How to Care for Croton in Freezing Temperatures

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Croton is a colorful landscape plant that must be protected from freezing temperatures.
Croton is a colorful landscape plant that must be protected from freezing temperatures. (Image: croton image by Amjad Shihab from Fotolia.com)

The croton plant, or Codiaeum variegatum, is an evergreen shrub found in warmer regions of the U.S. Often used as a landscape plant, crotons have glossy foliage that can be variegated or have several colors on a single plant. The croton is native to the Pacific Islands and Malaysia, and is a tropical plant that thrives on warmth and humidity. It is hardy in zones 9 through 11 and must be protected from frosts. Croton will respond to sudden freezes by dropping its leaves. Gardeners can use a number of methods to care for croton in freezing temperatures.

Things You'll Need

  • Mulch
  • Sheets or horticultural cloth
  • Cardboard or Styrofoam boxes
  • Fertilizer
  • Insecticide
  • Fungicide
  • Pruning shears
  • Trees
  • Shrubbery
  • Fencing

Put up wind protection such as shrubbery, fences or other barriers to help protect croton plants.

Reduce fertilizer during the fall to accommodate decline in croton plants’ nutritional needs during the winter months.

Irrigate before the freeze occurs, but do not saturate the croton's root system.

Mulch croton plants with loose material such as pine straw or leaves. This will protect root systems and crowns but not leaves

Sprinkle the leaves lightly with water when freeze occurs.

Cover plants with a sheet or horticultural cloth. Do not let cloth touch foliage, and allow the cover to extend to the ground.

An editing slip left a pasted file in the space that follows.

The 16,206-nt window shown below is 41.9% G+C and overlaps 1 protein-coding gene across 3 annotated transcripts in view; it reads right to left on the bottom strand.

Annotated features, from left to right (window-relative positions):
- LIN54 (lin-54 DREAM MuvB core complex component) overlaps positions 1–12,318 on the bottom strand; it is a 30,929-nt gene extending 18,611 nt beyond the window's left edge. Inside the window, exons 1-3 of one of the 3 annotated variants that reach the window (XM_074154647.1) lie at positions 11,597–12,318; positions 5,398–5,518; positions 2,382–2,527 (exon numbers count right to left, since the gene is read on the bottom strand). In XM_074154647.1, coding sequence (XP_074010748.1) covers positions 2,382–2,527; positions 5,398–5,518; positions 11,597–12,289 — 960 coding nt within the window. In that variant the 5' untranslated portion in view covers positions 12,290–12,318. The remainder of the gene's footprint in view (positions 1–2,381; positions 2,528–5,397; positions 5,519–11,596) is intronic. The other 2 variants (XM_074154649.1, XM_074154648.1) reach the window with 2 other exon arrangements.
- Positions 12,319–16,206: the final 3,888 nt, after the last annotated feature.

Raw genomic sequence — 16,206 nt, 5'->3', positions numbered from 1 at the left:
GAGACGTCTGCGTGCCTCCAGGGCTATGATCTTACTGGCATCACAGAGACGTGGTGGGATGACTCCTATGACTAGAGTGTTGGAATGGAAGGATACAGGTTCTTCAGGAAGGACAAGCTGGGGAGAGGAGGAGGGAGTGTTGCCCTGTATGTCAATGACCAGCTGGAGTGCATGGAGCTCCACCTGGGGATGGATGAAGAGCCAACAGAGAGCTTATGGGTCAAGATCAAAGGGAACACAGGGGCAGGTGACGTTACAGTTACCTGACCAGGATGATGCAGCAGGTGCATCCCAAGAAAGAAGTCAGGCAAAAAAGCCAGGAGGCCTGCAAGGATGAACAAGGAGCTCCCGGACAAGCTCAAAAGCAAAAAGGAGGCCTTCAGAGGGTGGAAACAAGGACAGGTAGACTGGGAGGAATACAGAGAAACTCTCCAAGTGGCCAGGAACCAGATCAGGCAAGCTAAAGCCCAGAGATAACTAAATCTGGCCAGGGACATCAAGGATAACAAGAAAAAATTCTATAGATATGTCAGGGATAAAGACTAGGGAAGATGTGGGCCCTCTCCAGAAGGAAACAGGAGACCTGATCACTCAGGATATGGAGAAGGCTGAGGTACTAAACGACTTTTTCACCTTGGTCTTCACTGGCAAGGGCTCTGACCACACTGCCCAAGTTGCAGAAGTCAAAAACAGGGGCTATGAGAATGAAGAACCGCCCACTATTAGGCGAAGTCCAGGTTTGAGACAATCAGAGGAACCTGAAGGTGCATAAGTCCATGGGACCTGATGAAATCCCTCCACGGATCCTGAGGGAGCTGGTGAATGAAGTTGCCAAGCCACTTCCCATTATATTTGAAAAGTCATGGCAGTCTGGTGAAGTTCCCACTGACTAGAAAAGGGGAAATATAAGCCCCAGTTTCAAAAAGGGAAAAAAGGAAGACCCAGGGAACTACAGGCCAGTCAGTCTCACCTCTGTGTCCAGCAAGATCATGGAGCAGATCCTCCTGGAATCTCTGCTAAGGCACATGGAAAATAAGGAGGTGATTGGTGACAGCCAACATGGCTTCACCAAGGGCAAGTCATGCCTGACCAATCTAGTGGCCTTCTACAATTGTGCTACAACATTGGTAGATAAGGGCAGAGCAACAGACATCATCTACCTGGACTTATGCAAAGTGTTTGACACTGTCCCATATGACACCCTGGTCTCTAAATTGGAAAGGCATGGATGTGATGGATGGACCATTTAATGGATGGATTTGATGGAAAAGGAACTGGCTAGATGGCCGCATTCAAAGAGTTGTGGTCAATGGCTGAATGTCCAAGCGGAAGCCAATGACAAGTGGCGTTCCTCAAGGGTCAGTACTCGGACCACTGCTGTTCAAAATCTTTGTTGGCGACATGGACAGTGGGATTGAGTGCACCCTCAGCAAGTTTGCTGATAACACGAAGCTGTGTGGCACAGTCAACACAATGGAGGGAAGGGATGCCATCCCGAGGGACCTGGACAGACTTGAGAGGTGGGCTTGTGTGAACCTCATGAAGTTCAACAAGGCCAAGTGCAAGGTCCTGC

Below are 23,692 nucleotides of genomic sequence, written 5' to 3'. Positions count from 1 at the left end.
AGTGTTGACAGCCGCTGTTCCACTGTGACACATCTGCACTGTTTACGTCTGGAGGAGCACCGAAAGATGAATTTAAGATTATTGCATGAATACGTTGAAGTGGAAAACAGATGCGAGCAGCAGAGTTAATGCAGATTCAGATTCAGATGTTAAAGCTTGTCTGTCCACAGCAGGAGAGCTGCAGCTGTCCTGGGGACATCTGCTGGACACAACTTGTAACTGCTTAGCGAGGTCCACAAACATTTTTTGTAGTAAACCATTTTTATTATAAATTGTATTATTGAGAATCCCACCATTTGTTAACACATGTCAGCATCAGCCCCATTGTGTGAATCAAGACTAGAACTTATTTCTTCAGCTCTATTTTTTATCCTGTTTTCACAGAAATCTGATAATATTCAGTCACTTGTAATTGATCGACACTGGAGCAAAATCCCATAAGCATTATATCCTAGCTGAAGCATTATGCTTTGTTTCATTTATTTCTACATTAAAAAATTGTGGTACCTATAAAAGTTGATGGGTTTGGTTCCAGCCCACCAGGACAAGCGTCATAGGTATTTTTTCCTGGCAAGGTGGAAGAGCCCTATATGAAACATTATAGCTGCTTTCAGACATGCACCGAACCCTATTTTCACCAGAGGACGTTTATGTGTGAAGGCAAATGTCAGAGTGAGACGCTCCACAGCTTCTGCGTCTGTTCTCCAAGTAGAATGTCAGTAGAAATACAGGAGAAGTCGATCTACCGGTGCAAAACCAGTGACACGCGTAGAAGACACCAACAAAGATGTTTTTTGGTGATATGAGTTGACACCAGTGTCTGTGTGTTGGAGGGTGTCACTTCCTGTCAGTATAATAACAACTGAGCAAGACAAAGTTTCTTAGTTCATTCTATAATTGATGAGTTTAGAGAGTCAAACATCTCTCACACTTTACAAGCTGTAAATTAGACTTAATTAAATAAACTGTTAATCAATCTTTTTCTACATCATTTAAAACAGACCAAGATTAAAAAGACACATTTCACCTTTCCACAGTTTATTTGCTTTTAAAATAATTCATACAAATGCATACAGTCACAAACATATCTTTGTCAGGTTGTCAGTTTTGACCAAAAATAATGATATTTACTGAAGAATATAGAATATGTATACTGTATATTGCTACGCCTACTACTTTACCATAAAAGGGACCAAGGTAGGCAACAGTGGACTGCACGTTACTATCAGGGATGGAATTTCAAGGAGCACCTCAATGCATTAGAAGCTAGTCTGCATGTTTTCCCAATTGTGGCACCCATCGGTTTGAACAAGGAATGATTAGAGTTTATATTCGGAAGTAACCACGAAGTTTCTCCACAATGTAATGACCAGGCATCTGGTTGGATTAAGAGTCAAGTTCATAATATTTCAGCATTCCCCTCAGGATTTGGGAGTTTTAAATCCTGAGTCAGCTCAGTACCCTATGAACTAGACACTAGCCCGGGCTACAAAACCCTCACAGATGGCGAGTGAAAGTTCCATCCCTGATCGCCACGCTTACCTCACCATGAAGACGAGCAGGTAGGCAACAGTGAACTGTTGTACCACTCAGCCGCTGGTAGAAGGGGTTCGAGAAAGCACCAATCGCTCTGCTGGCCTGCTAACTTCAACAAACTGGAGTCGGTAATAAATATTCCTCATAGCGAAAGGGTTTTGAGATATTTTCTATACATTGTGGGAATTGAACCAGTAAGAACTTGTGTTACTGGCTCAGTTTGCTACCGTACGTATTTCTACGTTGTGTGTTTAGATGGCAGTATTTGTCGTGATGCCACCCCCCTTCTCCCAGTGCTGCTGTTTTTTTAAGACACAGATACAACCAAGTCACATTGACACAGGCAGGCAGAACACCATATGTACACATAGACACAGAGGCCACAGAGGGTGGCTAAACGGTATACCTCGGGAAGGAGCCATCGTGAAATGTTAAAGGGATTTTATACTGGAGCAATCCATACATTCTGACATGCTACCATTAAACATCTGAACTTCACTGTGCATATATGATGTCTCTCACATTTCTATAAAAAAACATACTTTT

Tips & Warnings

  • According to Crotons.org, the croton plant develops its best color in shifting sunlight, so plant where it can get some shade, as well as protection from cold winds.
  • Though croton may drop its leaves when subjected to frost, it typically regrows when temperatures warm and moisture is provided, according to Central Florida Palms.
  • Planting croton under trees provides good protection from freezing temperatures.
  • According to Louisiana State University, you can also use cardboard boxes or Styrofoam boxes to protect plants during freezes.
  • If you use plastic to cover croton plants to protect them from freezing temperatures, remove the plastic as soon as temperatures warm, or vent during the day to allow circulation of air for the plant.
  • Make sure your croton plants are healthy before they go into the colder months by treating them for pests or fungus.
  • Freezes that last for eight hours or more can be especially damaging to plants. Protection measures should be taken for long periods of cold weather.
  • Avoid pruning croton in late fall; pruning stimulates new growth that will be susceptible to freezing temperatures.
  • Delay pruning back damaged areas of croton until the spring. You can remove dead leaves from the plant.

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